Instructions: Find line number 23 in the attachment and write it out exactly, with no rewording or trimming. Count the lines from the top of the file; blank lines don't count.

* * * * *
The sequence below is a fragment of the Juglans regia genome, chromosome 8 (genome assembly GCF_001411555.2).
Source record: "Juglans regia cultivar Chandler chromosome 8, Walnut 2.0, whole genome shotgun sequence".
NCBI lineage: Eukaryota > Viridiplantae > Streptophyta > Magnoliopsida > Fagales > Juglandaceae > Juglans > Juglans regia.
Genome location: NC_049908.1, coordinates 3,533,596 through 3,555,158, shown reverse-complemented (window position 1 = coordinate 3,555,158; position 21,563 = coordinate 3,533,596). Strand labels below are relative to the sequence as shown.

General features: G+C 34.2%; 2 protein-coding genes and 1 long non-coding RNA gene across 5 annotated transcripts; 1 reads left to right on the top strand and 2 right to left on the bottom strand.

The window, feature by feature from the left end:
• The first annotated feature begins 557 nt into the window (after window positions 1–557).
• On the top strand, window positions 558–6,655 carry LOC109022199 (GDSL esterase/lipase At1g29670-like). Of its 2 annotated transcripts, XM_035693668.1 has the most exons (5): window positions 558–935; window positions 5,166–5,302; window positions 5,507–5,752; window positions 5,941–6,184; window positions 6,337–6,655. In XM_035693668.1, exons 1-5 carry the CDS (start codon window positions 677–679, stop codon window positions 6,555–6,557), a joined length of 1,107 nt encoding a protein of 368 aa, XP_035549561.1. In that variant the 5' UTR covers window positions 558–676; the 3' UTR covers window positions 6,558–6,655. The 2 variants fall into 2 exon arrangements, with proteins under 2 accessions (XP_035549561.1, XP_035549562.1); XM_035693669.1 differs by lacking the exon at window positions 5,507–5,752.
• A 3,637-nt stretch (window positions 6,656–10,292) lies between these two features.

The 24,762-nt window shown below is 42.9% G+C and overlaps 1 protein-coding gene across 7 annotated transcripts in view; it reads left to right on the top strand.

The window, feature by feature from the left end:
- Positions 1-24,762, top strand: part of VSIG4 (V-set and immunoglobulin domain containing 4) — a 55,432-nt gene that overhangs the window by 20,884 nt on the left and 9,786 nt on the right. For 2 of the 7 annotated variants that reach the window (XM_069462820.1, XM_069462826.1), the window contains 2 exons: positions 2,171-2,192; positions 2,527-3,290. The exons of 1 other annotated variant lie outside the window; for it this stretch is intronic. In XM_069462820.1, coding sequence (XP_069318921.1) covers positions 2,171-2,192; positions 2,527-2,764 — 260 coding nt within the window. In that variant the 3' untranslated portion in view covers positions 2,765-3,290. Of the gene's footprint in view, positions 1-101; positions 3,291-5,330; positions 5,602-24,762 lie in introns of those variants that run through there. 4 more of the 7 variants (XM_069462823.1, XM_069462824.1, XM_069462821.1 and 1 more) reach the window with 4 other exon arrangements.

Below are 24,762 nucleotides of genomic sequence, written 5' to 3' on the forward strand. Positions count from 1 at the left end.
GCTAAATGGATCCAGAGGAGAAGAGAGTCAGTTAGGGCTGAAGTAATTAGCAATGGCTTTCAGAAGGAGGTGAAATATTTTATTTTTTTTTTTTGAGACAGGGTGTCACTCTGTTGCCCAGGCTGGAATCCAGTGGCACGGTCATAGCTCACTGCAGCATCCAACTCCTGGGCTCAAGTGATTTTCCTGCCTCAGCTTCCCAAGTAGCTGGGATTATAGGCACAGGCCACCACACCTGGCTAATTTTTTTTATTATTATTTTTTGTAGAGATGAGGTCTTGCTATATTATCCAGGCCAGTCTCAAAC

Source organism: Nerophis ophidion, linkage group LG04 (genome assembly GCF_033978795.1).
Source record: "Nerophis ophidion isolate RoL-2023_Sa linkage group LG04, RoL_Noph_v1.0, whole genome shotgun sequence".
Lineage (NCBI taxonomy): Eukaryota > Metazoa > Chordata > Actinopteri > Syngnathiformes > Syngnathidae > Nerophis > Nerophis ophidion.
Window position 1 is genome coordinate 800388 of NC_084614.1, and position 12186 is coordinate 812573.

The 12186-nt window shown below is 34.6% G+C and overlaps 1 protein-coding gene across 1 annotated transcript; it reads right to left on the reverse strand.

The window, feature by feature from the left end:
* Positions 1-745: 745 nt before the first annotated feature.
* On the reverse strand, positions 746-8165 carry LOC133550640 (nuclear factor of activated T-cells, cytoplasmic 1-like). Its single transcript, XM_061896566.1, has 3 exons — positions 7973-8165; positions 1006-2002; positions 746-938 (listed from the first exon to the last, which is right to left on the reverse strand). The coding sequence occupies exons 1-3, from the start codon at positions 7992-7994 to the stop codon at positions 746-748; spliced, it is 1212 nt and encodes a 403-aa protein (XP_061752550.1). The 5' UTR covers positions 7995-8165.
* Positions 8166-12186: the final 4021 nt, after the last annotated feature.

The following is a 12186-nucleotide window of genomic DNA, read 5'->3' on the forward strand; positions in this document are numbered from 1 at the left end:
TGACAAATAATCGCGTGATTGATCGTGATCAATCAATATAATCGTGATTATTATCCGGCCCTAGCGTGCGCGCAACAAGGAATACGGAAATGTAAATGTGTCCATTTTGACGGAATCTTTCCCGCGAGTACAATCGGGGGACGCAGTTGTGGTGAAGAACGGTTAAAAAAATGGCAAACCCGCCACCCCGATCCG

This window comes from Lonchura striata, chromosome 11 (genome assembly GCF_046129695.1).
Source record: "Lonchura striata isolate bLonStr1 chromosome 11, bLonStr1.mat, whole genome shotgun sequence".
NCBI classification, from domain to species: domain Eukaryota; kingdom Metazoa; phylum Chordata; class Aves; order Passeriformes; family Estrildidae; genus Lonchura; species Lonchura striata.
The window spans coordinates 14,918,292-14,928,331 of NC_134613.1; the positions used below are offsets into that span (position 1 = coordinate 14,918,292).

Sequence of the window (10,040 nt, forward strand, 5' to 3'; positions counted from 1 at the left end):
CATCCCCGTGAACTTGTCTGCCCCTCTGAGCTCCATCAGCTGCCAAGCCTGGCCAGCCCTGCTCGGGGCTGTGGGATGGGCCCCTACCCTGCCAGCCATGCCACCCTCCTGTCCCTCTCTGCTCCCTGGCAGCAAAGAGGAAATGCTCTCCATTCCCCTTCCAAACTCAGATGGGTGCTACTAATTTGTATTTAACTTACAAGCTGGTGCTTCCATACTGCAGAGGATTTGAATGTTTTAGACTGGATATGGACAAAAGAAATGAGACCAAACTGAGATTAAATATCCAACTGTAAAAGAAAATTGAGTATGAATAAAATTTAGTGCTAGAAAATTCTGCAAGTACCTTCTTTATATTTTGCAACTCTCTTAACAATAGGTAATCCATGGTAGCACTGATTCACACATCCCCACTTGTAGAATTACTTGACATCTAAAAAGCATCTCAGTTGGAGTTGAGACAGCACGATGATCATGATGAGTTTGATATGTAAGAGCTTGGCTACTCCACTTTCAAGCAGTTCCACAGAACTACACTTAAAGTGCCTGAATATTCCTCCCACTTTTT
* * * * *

* Positions 8166-12186: the final 4021 nt, after the last annotated feature.